Proprietary Estoppel and Promises That Never Were: The Earl and The Tenant Farmer
Proprietary estoppel provides a cause of action in equity which could prevent a person who gave a promise in relation to land from backtracking from the promise. The Court in such cases has broad discretion as to how it will attempt to satisfy the promise in equity.
In the case of Rawlings v Chapman  EWHC 3160 (Ch), HHJ Cooke set out the requirements for proprietary estoppel as follows:
“A proprietary estoppel arises where:
- a) the owner of land induces encourages or allows the claimant to believe that she has or will enjoy some right over the owner’s property;
- b) in reliance on this belief, the claimant acts to her detriment to the knowledge of the owner;
- c) the owner then seeks to take unconscionable advantage of the claim by denying her the right or benefit which she expected to receive.”
LJ Kitchin in Farrer v Miller  EWCA Civ 172 indicated that an agreement between the parties is not required, but that the property owner making the promise must have “induced, encouraged or allowed” the other party to think that they had or would acquire and interest in the disputed land. LJ Hoffman in Walton v Walton (Unreported, CA 14 Apr 1994) stated that there must be no ambiguity on these inducements/promises, and that they need to appear to have been taken seriously.
In the case of Earl of Plymouth v Rees  EWHC 3180 (Ch), the trustees of the farm land (The Earl, his daughter and son) had intentions for a residential development on the land outside Cardiff. In order to proceed they served notices to quit on the tenant farmers and sought possession.
The tenants brought a counterclaim on the basis that they had been told by the agents of the landowners that they would not have land taken from them until it needed to be built on and could retain the farmhouse, as well as being given an offer of further available land to continue farming, or alternatively receive reimbursement of costs for moving their farming business elsewhere.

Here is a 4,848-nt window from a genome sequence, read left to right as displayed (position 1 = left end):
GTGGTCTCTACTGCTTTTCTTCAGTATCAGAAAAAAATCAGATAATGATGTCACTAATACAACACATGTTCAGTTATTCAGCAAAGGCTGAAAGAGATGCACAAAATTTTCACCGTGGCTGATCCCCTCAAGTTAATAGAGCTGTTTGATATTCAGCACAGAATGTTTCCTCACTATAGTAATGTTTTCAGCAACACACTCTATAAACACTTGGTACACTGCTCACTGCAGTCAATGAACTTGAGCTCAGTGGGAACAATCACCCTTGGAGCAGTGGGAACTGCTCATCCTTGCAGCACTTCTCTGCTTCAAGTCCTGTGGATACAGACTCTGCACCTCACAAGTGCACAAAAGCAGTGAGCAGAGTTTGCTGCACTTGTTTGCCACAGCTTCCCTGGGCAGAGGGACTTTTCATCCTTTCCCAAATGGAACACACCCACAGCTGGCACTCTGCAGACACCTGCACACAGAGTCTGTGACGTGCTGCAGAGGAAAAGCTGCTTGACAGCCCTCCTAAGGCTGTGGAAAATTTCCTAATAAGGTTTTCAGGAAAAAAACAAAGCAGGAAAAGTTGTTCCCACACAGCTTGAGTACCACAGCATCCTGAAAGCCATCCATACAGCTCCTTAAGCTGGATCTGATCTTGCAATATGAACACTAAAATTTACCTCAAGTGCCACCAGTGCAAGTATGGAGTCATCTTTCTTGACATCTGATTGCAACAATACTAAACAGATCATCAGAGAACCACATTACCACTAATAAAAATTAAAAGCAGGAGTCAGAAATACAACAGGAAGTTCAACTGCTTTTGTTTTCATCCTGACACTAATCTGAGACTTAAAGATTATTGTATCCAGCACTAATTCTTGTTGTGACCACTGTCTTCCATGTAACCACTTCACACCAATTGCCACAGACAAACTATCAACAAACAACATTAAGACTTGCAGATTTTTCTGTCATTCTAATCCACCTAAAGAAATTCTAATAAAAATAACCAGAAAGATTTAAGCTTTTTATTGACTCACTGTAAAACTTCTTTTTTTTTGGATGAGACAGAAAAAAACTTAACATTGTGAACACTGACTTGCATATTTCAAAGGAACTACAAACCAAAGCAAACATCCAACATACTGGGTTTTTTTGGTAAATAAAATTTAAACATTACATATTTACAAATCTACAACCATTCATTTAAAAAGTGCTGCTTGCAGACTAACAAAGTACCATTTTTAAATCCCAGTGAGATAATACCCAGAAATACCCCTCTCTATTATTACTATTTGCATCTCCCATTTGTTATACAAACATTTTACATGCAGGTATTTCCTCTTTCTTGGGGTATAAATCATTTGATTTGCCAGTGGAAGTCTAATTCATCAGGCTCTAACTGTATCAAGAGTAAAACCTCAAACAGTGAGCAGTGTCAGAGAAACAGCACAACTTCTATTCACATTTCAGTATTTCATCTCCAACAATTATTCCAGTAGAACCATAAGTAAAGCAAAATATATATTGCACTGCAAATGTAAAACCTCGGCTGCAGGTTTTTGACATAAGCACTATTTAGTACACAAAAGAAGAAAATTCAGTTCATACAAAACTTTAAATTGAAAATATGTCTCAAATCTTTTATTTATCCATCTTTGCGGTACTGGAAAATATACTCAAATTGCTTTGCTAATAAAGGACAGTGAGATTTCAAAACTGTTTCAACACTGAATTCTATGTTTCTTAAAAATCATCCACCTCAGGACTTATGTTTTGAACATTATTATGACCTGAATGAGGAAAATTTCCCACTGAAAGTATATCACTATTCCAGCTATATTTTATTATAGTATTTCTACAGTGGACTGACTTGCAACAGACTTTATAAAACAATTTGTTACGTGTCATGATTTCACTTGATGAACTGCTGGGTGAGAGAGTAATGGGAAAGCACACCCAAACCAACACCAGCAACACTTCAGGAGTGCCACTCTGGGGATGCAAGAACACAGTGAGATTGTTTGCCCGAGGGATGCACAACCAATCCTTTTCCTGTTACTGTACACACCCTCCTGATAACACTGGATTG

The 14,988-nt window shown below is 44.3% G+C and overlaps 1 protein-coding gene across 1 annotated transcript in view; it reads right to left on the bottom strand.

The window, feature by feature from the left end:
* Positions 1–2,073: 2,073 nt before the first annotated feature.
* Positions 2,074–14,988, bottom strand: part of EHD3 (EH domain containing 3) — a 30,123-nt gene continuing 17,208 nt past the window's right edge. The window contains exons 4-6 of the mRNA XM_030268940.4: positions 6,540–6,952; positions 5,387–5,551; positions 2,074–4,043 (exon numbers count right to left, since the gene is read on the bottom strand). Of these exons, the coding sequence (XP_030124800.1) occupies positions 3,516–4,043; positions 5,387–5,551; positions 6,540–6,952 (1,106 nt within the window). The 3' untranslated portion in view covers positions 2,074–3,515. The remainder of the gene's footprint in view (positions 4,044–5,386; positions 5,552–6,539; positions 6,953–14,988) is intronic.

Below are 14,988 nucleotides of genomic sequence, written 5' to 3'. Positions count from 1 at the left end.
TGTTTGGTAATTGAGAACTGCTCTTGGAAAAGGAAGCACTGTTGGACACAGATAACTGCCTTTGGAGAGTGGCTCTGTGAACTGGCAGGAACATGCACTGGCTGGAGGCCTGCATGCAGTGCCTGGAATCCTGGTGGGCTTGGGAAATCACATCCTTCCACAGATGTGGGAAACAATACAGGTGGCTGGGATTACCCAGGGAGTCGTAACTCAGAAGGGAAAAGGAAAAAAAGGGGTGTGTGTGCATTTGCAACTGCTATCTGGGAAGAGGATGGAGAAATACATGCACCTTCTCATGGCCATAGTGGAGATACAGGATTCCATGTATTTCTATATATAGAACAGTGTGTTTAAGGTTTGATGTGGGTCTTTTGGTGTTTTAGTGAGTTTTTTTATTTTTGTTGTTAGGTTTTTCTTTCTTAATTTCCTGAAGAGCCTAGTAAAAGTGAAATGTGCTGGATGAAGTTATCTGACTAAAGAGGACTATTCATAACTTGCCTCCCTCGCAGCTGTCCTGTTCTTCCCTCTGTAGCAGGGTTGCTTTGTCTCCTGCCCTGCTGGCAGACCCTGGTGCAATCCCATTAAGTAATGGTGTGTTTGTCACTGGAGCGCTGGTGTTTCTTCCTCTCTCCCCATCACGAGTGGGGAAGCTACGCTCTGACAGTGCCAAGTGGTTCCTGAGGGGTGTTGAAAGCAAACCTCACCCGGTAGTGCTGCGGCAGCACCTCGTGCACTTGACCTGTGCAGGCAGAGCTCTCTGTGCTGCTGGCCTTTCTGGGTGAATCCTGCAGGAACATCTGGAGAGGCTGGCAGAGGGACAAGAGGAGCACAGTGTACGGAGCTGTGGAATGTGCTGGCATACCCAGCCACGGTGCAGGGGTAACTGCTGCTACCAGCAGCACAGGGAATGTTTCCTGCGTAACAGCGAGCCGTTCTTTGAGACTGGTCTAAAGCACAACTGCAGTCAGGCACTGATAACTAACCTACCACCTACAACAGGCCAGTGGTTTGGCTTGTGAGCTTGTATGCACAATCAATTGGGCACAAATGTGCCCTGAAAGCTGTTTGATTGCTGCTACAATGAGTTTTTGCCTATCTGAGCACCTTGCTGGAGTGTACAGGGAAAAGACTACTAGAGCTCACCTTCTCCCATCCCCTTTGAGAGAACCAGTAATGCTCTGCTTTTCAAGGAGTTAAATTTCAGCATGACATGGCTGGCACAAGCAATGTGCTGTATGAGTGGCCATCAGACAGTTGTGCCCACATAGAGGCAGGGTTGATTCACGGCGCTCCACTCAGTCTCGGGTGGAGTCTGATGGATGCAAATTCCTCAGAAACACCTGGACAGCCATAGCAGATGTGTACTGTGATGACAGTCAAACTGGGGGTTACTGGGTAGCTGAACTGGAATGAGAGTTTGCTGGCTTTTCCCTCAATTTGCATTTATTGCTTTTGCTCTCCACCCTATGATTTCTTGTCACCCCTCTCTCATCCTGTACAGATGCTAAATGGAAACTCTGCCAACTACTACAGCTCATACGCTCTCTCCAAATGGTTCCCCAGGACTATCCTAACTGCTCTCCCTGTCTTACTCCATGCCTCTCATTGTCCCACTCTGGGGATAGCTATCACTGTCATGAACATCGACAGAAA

The case turned on whether these discussions met the standard of being an inducement/promise that could be relied upon, and whether the tenants suffered detriment as a result of that reliance such that the landowners should be estopped from obtaining their possession order and evicting the tenants without some sort of interest/satisfaction of the equity being given to the tenants.
The tenant was the key witness and gave oral evidence in Court about the representations made by the agent. His evidence was largely not in dispute, but rather the debate between the parties turn on whether the inducements and detriment alleged were sufficient to give rise to the estoppel.
In the end, the judge did not find that the representations of the agent were sufficiently clear or certain to constitute a promise capable of being relied upon for proprietary estoppel purposes, nor that the tenants were able to make out the detriment they had suffered in relying upon any such assertions. On this basis the counterclaim by the tenants failed and the landlords succeeded in obtaining possession.
The case highlights that in order to succeed in proprietary estoppel claims, the promise, reliance and detriment must be unambiguous and clear enough for the court to make a decision that it would be unconscionable for the promise to be resiled from.
Ryan Taylor is based in the London Bridge office and specialises in contentious probate and contentious trusts matters.
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